A floor trader made $500,000, last year, putting in a wild bid right at 7:15am, just as the overnight's closed. And since it worked for him, a lot of other people are now trying it. He made his money on a day when the nearby contract had no limit. That particular day, the market went double limit up.
07-12-2011 07:34 AM - edited 07-12-2011 07:40 AM
2012 ending stocks of 870M up from 695- what does it all mean Mike? seems around expectations to me
dont tell me the market isnt going to swing 30 cents on a USDA report!!?? Say it isnt so
07-12-2011 08:19 AM
One of these days, maybe today, would be an excelelnt time for the crazy algo that has been migrating through other markets to get turned loose on grains, probably corn.
Nothing to be done about it other than to proceed with the expectation that at any moment there could be a 40 or 60 cent range in a minute or less which makes the use of stops and most reasonable theories of order entry irrelelvant.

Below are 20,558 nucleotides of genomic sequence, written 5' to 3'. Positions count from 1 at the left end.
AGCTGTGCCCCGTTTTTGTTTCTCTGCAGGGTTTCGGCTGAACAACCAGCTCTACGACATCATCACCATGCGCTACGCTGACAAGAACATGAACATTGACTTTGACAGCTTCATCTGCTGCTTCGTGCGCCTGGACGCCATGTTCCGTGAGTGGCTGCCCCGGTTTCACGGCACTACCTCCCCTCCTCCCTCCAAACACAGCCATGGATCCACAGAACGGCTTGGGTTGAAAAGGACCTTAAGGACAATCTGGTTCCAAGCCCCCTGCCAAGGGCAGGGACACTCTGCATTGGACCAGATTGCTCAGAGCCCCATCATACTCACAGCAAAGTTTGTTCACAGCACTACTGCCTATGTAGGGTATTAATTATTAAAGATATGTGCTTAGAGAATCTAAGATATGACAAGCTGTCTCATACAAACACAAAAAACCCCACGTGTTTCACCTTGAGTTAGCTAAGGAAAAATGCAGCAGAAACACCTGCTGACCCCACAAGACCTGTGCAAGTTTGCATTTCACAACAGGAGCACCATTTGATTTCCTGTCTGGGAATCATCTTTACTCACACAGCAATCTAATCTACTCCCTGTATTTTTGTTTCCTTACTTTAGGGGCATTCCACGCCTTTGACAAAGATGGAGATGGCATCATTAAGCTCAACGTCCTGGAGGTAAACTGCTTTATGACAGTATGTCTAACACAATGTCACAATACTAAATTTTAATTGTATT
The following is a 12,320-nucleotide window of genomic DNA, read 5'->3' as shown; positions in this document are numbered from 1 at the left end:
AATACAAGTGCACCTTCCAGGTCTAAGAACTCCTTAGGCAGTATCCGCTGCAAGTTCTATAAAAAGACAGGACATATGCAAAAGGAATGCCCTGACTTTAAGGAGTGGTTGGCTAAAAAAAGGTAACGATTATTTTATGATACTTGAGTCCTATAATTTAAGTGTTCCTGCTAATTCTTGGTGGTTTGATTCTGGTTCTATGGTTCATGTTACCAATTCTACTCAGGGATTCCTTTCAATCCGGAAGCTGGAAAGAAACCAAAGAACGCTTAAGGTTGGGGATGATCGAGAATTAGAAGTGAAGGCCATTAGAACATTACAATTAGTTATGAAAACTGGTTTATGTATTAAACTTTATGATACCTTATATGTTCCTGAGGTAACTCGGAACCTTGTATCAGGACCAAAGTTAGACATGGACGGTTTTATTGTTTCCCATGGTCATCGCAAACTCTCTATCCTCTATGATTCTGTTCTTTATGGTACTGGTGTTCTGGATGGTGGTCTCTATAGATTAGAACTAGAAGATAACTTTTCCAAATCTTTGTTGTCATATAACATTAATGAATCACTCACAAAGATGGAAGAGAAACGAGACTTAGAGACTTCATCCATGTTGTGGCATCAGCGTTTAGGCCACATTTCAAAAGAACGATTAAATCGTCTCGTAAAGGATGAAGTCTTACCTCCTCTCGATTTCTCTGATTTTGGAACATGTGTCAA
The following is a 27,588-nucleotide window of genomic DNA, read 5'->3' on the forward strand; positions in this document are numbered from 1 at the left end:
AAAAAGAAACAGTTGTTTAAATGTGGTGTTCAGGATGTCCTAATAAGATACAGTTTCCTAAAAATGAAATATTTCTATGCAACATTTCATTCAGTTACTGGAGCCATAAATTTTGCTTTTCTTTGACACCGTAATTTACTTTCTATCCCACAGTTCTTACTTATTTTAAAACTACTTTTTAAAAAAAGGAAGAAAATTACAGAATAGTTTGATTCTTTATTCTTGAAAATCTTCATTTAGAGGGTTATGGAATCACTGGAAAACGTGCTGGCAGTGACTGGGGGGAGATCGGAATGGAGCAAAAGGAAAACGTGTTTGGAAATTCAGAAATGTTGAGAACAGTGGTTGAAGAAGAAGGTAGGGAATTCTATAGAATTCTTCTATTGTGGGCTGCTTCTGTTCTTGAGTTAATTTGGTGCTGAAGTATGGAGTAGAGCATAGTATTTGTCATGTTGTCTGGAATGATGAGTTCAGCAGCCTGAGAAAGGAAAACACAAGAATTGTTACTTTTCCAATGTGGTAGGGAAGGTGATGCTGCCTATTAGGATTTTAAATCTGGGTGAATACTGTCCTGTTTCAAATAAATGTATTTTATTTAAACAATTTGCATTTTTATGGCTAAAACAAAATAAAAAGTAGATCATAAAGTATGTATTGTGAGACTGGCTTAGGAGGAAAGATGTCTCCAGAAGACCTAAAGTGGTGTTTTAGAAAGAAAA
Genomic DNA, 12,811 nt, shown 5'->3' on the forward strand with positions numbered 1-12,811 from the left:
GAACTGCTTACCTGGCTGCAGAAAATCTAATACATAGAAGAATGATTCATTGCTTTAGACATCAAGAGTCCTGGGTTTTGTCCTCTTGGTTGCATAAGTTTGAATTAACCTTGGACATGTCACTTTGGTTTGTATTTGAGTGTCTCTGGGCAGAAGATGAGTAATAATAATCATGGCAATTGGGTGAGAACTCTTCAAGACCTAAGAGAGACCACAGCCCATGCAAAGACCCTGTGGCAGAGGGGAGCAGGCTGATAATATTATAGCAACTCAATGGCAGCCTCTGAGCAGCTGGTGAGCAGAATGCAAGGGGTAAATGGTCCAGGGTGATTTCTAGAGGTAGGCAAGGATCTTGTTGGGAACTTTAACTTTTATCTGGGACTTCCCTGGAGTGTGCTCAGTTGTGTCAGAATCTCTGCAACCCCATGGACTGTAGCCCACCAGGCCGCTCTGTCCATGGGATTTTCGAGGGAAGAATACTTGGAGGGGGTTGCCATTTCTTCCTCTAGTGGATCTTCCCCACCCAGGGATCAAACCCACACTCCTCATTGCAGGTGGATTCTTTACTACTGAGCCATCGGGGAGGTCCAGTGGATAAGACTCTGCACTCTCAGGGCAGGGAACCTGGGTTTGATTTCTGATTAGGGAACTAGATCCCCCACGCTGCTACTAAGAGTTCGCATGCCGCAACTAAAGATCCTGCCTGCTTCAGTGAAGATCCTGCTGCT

If you have the time and patience I think the way to play a lot of markets is just to continually have in and updated orders way out of the money on both sides of the market.
Of course it is a lot of work to get them in and most importantly get them out.
07-12-2011 08:32 AM - edited 07-12-2011 08:37 AM
I have had one corn trader explain that China's corn imports is the reason Tuesday's report is friendly for the corn market. The USDA had China importing 2.0 million metric tons of U.S. corn in 2011. They have already surpassed that. So, if China imports 5.0 mmt that new-crop U.S. corn carryout goes from 870 million bushels to 750 million. And, if they import 10.0 mmt in 2011-12 that carryout number drops to 630 million bushels.